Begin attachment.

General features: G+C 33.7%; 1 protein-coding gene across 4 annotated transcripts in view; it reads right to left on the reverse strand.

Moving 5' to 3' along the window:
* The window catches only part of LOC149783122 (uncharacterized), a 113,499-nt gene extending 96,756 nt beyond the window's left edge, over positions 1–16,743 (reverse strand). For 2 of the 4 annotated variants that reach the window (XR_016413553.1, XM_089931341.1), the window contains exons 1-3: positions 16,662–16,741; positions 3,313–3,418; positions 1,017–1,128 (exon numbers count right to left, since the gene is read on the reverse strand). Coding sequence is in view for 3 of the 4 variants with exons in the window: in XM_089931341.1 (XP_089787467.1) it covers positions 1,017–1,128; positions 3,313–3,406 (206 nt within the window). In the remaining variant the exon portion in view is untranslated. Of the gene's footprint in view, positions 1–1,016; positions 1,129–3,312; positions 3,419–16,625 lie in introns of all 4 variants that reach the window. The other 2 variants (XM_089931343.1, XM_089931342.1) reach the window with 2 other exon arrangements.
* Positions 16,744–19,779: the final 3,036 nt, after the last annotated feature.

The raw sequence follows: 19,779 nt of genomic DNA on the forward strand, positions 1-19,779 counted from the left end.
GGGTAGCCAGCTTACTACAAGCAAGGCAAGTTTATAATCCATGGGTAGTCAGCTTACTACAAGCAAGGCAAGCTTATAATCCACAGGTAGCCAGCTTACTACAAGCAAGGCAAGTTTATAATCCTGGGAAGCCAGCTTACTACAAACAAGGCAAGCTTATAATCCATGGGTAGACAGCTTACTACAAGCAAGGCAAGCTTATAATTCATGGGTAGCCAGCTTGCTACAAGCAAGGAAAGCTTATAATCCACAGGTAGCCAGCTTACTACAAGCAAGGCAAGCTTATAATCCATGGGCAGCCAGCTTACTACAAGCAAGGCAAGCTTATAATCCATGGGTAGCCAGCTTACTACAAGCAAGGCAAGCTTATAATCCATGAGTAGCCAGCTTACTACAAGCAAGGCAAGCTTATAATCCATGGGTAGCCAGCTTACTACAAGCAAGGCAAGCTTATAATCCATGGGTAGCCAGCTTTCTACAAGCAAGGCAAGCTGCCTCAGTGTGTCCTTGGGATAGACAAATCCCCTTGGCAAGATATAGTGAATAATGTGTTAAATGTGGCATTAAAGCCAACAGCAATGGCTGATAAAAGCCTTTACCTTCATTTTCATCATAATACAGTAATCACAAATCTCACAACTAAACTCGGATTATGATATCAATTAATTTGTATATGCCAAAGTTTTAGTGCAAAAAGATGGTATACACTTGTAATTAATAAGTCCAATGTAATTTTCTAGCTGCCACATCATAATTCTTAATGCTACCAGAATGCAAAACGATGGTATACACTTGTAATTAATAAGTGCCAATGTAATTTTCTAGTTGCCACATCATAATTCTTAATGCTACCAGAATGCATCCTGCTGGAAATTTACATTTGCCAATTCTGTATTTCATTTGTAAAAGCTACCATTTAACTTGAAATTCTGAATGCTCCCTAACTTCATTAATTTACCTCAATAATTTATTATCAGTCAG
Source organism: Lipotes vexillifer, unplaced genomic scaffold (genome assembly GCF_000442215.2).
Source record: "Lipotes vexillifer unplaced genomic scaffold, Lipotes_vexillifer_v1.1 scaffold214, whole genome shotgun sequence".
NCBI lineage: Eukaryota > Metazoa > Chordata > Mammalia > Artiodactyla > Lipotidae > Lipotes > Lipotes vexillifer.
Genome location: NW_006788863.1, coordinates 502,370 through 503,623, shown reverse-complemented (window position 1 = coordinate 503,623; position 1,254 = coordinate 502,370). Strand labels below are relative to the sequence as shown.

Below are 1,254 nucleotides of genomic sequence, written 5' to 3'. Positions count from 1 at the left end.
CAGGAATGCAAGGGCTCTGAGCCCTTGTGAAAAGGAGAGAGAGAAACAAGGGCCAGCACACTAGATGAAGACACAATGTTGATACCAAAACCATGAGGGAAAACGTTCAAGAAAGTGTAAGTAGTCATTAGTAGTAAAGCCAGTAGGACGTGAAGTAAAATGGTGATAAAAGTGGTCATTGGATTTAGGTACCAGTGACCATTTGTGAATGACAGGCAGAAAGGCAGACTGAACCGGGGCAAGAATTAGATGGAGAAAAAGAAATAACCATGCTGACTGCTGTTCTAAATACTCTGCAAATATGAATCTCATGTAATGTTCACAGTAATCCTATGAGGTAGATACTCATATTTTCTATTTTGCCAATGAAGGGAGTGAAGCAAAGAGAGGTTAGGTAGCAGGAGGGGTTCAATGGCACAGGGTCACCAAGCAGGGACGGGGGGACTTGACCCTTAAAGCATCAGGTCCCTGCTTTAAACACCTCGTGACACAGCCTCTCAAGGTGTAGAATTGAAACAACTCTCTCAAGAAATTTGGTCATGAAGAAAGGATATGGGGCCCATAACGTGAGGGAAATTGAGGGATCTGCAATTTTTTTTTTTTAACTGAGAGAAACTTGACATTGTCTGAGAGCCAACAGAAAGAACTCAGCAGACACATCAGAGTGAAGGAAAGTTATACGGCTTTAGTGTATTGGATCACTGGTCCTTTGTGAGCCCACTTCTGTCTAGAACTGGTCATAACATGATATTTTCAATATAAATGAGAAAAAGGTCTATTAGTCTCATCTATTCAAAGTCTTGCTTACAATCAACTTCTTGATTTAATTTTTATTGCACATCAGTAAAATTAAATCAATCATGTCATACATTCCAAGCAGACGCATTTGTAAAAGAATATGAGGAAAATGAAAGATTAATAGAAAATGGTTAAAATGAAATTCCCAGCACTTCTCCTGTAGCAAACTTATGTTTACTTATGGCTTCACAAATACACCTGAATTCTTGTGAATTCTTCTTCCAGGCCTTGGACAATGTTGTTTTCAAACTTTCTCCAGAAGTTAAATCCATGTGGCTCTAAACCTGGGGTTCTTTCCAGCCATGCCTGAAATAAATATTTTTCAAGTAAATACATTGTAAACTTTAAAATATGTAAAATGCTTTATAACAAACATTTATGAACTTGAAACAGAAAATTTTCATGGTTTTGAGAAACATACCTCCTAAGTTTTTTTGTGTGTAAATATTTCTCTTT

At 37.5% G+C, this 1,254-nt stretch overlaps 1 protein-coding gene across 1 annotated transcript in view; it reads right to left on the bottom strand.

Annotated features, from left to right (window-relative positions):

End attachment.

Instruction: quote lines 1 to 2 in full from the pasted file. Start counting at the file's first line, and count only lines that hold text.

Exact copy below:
General features: G+C 33.7%; 1 protein-coding gene across 4 annotated transcripts in view; it reads right to left on the reverse strand.

Moving 5' to 3' along the window: